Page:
November 6, 2015

1510 words 8 mins read

A few days with the Apple TV (2015)

Last week saw the release of the 4th Generation Apple TV. Being the first Apple TV featuring the new tvOS, it was the first device in the model’s 8 year history to have user-installable apps. Just like on most modern platforms, having the ability to install your own applications is incredibly useful and powerful. There are some interesting applications which I think will show up down the line relating to business use, but we’ll talk about that later. For now, how does it work in real life? For real people? I’ve spent a few days of quality time testing out my Apple TV and I can safely say I need a new couch.


The setup process was quite painless.
Before I share my view on the Apple TV, let’s talk about my setup. My TV is a VIZIO P502ui-B1 50-Inch 4K HDTV which happens to be a “smart TV” with several built in apps, however the only one I have ever used is Netflix. The sound is bolstered by a VIZIO S3851w-D4B 38-Inch 5.1 Sound Bar which is hooked up to the TV’s audio-out. Prior to the Apple TV, I was using a Gigabyte Brix Gaming (GB-BXi7G3-760) which is an ultra-compact PC with an Intel i7, 16GB of RAM and discrete NVIDIA GeForce GTX 760. In short, I had an insanely powerful machine serving as my HTPC.

Most of my video media consumption comes from Netflix, Plex, YouTube, and Xfinity (stream). I do not have cable (or dish or antenna) so all of my media is downloaded/streamed. Most importantly, I don’t buy movies/TV from Apple nor do I buy music on iTunes any more. In fact I don’t even have iTunes activated on any computers. So while I have lots of Apple hardware, I’m not such a fanboy that I’ve fallen into their locked-down media trap. My desire for the Apple TV was to use it with the aforementioned apps, not iTunes.

The Setup

While its unlikely that the setup process will need to be repeated very often (hopefully ever), it was quite smooth. One of my favorite features was the option of using a iOS device to assist in the setup. Rather than having to punch in all your iTunes account information, the TV will sync (over bluetooth) from your iPhone/iPad (Note: it does ask for your password). After that you have to answer a few “Do you want to enable…” questions for tools such as location services, Siri and “Ariel screensaver” (which is very pretty). After that you’re up and running, done!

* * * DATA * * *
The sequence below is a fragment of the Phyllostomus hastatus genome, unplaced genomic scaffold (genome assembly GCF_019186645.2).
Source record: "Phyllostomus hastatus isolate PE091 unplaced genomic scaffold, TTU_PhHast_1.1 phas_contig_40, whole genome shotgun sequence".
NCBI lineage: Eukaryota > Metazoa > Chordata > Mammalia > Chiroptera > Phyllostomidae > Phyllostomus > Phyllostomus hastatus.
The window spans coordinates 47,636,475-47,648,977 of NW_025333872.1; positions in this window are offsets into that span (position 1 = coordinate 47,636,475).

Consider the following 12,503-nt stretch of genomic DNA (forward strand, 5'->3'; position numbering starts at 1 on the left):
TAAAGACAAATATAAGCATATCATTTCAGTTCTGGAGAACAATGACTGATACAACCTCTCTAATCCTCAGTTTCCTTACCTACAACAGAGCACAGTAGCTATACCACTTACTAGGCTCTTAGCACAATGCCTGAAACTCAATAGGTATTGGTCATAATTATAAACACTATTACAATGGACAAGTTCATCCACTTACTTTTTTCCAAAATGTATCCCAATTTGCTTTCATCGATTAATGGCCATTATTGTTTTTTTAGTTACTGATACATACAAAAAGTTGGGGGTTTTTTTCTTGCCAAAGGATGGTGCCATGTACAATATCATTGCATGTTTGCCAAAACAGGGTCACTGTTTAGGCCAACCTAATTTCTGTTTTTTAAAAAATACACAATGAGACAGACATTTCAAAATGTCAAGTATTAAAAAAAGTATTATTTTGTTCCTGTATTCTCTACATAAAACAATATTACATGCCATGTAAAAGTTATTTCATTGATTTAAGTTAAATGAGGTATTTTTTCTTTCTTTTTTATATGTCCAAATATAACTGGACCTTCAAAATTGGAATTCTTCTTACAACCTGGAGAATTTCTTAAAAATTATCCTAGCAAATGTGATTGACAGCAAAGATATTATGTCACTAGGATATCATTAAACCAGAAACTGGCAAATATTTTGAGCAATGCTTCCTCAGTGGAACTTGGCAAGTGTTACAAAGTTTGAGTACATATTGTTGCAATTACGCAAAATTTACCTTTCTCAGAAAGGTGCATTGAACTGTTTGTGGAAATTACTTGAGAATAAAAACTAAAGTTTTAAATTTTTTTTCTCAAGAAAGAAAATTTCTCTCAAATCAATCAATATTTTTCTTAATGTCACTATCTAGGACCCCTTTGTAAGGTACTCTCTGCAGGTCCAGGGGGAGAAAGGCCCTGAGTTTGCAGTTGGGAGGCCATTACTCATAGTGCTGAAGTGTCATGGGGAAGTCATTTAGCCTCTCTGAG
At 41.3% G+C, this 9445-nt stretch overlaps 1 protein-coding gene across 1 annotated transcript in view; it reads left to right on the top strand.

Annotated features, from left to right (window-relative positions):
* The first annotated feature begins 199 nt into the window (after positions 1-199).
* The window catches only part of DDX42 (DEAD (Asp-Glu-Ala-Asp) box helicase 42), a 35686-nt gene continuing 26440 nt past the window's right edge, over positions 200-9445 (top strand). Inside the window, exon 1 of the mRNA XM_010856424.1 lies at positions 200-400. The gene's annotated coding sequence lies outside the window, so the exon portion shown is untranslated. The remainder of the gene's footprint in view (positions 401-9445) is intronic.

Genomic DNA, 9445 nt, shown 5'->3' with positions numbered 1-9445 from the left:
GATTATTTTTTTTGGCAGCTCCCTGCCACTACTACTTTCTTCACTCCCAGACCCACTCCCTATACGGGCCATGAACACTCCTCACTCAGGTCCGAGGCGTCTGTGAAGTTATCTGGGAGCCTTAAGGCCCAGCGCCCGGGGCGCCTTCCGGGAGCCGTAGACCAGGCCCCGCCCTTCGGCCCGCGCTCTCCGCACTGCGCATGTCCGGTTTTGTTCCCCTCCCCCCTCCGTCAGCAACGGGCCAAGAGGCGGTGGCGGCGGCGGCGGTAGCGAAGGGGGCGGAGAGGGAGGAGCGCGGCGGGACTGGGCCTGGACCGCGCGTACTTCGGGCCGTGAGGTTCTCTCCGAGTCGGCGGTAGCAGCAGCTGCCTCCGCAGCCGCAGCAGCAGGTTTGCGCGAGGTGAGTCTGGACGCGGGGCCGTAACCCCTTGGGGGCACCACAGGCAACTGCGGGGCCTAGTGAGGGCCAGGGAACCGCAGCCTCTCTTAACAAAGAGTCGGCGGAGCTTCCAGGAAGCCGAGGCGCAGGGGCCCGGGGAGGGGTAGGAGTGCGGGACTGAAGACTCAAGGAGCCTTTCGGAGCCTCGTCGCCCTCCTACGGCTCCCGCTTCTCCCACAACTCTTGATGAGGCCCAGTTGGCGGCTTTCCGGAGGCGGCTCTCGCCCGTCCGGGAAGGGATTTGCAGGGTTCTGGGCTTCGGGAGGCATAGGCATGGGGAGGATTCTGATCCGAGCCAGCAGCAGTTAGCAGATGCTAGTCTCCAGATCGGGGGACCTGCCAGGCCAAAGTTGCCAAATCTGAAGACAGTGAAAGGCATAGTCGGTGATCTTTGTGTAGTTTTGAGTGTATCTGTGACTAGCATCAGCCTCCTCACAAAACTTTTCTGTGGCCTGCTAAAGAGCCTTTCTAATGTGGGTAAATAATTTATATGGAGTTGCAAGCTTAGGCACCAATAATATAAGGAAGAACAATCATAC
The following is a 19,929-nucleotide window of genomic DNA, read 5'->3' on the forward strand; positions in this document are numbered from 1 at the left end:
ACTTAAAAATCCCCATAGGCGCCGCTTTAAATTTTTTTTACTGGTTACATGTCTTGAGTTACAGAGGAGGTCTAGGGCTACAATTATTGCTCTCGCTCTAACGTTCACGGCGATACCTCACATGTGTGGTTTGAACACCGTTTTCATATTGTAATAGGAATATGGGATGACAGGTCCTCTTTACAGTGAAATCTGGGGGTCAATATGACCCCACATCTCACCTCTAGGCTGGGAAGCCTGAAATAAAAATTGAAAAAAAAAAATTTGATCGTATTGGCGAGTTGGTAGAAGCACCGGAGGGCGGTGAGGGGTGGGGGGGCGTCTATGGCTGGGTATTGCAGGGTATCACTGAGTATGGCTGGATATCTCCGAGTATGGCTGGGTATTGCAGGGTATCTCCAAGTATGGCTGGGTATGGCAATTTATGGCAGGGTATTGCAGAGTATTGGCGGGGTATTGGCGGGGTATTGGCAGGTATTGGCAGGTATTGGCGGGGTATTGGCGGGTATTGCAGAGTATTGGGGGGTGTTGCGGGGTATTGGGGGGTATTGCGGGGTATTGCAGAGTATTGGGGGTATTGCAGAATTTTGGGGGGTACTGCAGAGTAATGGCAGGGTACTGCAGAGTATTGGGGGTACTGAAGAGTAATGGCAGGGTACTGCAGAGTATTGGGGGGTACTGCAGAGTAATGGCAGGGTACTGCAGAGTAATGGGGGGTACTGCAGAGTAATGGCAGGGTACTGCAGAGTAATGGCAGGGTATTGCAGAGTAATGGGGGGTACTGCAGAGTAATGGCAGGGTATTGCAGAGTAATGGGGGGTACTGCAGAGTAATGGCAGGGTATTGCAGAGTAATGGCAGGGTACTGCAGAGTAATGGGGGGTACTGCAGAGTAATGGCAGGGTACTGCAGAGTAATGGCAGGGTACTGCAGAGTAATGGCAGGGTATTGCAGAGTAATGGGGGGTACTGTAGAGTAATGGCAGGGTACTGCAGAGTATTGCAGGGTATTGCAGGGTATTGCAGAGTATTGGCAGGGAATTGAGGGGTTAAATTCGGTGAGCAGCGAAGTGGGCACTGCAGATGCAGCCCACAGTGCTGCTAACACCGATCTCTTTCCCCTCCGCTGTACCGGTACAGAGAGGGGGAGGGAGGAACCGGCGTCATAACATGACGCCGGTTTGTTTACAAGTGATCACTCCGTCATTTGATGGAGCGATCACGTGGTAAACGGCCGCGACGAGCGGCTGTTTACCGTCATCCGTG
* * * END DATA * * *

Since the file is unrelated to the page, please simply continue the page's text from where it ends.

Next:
The App Store

tvOS being a brand new platform, doesn’t have a huge amount of apps available yet. The highlights right now are launch title games (like Crossy Road) and the major players in streaming video: YouTube, HBO, Showtime, Netflix, Hulu and all the sports. Fortunately for me, the day before the Apple TV arrived Plex released their official app. In addition to the expected TV/Movie/Games there was an interesting collection of alternative apps. Those included titles such as “Plane Finder”, “Fantastic Fireplace” (turn your TV into a fireplace, who hasn’t done this with a yule log video on youtube?), and “Real Aquariums HD”.

See also: Junk
Of course, for all the good an interesting apps available, there are a ton of junky apps on the store. Quality takes time, especially for a new (and fairly different) platform. There are also a number of dupes already (for example for and all similar in the “speed over quality” school of development. For those who remember, it heralds back to the days when iOS first got native apps. A few were good and the rest … just avoid for now.

The Core Video Apps

Let’s talk about some of the core video apps really quick:


  • Plex — Works well. It’s very attractive and I actually like the browsing interface more than the regular Plex Home Theater interface. However during the video playback you have slightly less control, partially because you don’t need an on screen “pause” button when you have the controller. I’ve had a few issues with scrubbing speed (laggy) on higher quality 720 and 1080 streams; I’m not sure if it’s my QNAP or the app. For being the first version of an app on a new platform, it’s excellent. Yes, it can use some work but I’ve watched a number of TV episodes in on the Apple TV Plex app without much angst.